Recs on the House’s Harassment Bill

In early December, we shared our recommendations on how Congress should address harassment. Since then, the Committee on House Administration has published a draft reform bill — the Congressional Accountability Act of 1995 Reform Act — and today we are publishing our recommendations on how that bill should be further strengthened. We expect the underlying legislation will be shortly enacted into law.

Members of Congress and their staff are making a serious effort to grapple with the immediate issue of reforming how these claims are handled. Perhaps future legislation will address some of the problems in the House Ethics Committee itself, and also look at how Congress can proactively prevent these problems from arising instead of dealing with them one-at-a-time or after-the-fact.

The following are recommendations for resolving potential issues with the Congressional Accountability Act of 1995 Reform Act. They are organized by (1) big picture concerns, (2) substantive issues, (3) issues relating specifically to the Office of Congressional Ethics, (4) technical or small detail issues, (5) open questions, and (6) other recommendations.

The line item changes pertain to the CAA bill draft published on CHA’s website, which is available here.

I. BIG PICTURE CONCERNS

(1) Employees should not be able to contract or otherwise negotiate away their rights via NDAs or employment agreements, nor should offices be able to impose arbitration agreements as a condition of employment. Some offices routinely require additional agreements. (See, for example, the Senate Select Intelligence Committee rules, which require staff to get the Chair’s permission before disclosing any committee substance or process, and requires staff to sign a NDA that incorporates committee rules.) The bill should declare NDA term inapplicable in this context, and the rules should specifically prohibit offices of demand them of employees in the context of the employment issues contemplated by the bill. In addition, should the context of harassment include classified information, reviewing staff should be able to obtain clearance if necessary so they can intake claims.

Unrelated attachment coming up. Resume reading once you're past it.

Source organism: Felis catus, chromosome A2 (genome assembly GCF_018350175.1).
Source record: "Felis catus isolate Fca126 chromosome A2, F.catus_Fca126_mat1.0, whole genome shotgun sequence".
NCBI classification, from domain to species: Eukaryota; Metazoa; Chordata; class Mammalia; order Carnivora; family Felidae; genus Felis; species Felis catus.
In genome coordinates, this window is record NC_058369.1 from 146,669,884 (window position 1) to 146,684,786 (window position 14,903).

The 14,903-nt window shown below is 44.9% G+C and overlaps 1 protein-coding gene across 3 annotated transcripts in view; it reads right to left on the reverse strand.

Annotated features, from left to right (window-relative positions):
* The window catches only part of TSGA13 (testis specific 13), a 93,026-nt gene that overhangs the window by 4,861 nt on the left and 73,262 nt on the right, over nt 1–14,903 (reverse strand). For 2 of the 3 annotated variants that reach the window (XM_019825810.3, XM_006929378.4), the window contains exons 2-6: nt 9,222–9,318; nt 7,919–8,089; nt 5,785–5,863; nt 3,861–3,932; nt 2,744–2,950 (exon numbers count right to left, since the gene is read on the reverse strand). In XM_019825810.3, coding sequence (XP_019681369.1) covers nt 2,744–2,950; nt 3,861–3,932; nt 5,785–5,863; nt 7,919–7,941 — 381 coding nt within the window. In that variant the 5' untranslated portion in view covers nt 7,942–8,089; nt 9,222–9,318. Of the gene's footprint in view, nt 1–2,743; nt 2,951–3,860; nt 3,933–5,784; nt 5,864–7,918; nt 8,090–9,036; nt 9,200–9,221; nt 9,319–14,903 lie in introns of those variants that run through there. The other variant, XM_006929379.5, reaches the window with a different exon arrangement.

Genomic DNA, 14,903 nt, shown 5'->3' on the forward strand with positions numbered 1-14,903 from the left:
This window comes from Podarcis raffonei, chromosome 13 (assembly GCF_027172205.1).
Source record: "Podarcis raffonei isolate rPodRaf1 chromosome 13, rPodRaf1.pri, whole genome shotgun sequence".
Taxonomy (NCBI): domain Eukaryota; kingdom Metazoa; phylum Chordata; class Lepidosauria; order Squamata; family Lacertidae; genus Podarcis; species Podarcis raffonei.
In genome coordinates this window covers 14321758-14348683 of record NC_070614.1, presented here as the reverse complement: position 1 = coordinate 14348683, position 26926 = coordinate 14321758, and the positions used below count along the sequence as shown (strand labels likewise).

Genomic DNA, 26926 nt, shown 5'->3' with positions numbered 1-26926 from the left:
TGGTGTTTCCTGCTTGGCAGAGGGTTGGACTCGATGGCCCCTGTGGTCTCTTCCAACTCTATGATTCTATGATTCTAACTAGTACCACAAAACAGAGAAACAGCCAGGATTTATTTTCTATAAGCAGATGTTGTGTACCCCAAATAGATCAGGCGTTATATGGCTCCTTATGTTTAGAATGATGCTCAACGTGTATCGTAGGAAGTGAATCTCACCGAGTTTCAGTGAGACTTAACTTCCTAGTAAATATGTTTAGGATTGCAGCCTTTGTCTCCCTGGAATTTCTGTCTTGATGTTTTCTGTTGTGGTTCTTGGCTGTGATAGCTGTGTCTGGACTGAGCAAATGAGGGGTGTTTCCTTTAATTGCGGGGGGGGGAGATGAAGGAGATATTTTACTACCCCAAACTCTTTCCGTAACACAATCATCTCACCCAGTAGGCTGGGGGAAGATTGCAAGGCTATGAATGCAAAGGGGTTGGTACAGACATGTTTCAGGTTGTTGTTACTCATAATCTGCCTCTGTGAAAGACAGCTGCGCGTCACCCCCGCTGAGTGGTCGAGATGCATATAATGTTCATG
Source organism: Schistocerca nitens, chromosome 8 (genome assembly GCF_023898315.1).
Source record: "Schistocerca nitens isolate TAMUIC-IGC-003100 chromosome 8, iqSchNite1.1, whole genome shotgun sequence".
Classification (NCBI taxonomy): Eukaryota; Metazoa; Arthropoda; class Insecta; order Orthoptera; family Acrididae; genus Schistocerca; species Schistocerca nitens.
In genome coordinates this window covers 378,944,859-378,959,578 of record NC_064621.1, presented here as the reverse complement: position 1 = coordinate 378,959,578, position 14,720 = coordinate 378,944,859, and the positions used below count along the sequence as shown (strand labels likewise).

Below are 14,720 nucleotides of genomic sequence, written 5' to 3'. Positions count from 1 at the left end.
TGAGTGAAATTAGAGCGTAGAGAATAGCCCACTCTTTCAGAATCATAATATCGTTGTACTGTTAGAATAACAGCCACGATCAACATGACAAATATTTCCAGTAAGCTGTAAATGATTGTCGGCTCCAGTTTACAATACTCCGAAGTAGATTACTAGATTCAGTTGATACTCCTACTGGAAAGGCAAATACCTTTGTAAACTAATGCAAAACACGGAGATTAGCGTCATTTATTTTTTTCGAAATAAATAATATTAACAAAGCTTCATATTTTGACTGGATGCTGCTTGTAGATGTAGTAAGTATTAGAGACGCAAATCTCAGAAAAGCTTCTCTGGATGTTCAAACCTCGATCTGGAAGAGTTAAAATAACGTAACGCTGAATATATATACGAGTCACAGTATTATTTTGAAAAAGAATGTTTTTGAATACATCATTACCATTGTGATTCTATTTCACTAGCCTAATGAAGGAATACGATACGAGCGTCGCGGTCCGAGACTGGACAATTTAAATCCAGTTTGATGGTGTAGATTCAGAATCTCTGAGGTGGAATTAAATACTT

(2) This bill makes the most sense in the context of employees of a personal office, but it’s not clear that it works as well for committee and leadership offices. Circumstances where this arises are noted below.

(3) How broadly should the CAA apply throughout the legislative branch? All legislative support agencies? All legislative commissions? All legislative offices? Scope seems to vary at different points in the bill.

(4) See the handling of OCE, discussed below.

II. SUBSTANTIVE ISSUES

(1) Page 7–8, line 18, section (e): What are the consequences (if any) for lawyers who violate standards for counsel providing representation? None are spelled out in the bill text. Perhaps referral to the bar for discipline or debarment from further representation before the House and Senate on these issues?

(2) Page 10, line 23: Why is there only 180 days to file the initial claim with the General Counsel once notice has been given that it’s appropriate to do so, otherwise the claim is apparently extinguished? Often times, a victim may wait to file for a number of reasons. In addition, if there’s a new instance of misconduct, can the employee bring in older claims of misconduct as part of a pattern, or is it extinguished? Is there tolling possible?

(3) Page 12, line 8: In addition to issuing subpoenas, should the general counsel be able to place people under oath?

(4) Page 13, lines 4–19, i.e. section (2); also page 16 lines 4–18: For the findings from the general counsel that can be considered by the Director/Office, they only include claims alleged by an employee. But there are likely to be circumstances where other misconduct is uncovered. For example, if employee A was harassed, an investigation may also identify harassment of employee B. Yet that finding by the General Counsel cannot be referred onward. In addition, an employee may mis-state the claim: employee claims that X is the issue, but further investigation reveals that it was actually Y (e.g., a case of age discrimination was misunderstood as sexual harassment, or was actually both). A filing error or misjudgement of the cause shouldn’t preclude a favorable referral.

(5) Page 33, line 15 (section 202): Is it worth writing out the goal of the workplace climate surveys (i.e, identifying the organizational culture of congressional offices and survey attitudes and feelings about equality in the workplace) into the law? Will it employ scientific survey methods? Will there be a public report (page 18, line 20–22) of the results of the survey? Will there be efforts to proactively identify offices that need help prior to reporting — whether drawing from the employee survey or some other technique (such as reviewing staff turnover data?) Will demographic data be gathered?

(6) Page 49, lines 20–24: As part of the legal advice and consultation, the office of employee advocacy should disclose that there’s limits to what they will say to an employee, including identifying when some actions may be criminal and referral to the police may be appropriate, and also that they will not advise on bringing a civil action (see page 50 lines 21–24) and the employee should see a private attorney for advice on that, and must do so within a limited time frame (30 days initially, then 180 days after a finding).

(7) Page 53, lines 1–3: The director should have a long but renewal term, say 10 years, just like many other legislative branch officers (like the Librarian of Congress), for circumstances when it is politically difficult to remove for cause but the quality of the office work has diminished or a new approach would be useful.